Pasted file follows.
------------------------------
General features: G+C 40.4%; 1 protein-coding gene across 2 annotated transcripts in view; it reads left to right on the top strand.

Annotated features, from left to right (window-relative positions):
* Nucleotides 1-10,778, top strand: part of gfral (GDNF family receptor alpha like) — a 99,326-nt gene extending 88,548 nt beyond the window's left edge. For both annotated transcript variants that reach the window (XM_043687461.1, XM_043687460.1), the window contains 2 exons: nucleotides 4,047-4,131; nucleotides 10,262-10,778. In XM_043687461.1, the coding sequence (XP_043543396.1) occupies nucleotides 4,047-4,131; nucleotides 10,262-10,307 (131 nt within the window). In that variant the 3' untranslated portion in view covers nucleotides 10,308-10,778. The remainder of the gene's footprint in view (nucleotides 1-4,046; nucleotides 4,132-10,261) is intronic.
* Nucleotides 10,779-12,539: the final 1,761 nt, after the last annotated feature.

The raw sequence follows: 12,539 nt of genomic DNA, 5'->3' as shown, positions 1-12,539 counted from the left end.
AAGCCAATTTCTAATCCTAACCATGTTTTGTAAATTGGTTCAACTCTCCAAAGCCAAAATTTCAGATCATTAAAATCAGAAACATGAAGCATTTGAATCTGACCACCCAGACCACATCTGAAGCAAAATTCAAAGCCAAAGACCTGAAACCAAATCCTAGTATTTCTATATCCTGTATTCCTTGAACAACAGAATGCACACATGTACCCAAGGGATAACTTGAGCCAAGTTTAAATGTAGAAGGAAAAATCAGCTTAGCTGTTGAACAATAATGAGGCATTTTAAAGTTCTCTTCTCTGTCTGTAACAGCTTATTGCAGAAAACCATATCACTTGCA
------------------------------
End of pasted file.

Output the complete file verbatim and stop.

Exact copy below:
General features: G+C 40.4%; 1 protein-coding gene across 2 annotated transcripts in view; it reads left to right on the top strand.

Annotated features, from left to right (window-relative positions):
* Nucleotides 1-10,778, top strand: part of gfral (GDNF family receptor alpha like) — a 99,326-nt gene extending 88,548 nt beyond the window's left edge. For both annotated transcript variants that reach the window (XM_043687461.1, XM_043687460.1), the window contains 2 exons: nucleotides 4,047-4,131; nucleotides 10,262-10,778. In XM_043687461.1, the coding sequence (XP_043543396.1) occupies nucleotides 4,047-4,131; nucleotides 10,262-10,307 (131 nt within the window). In that variant the 3' untranslated portion in view covers nucleotides 10,308-10,778. The remainder of the gene's footprint in view (nucleotides 1-4,046; nucleotides 4,132-10,261) is intronic.
* Nucleotides 10,779-12,539: the final 1,761 nt, after the last annotated feature.

The raw sequence follows: 12,539 nt of genomic DNA, 5'->3' as shown, positions 1-12,539 counted from the left end.
AAGCCAATTTCTAATCCTAACCATGTTTTGTAAATTGGTTCAACTCTCCAAAGCCAAAATTTCAGATCATTAAAATCAGAAACATGAAGCATTTGAATCTGACCACCCAGACCACATCTGAAGCAAAATTCAAAGCCAAAGACCTGAAACCAAATCCTAGTATTTCTATATCCTGTATTCCTTGAACAACAGAATGCACACATGTACCCAAGGGATAACTTGAGCCAAGTTTAAATGTAGAAGGAAAAATCAGCTTAGCTGTTGAACAATAATGAGGCATTTTAAAGTTCTCTTCTCTGTCTGTAACAGCTTATTGCAGAAAACCATATCACTTGCA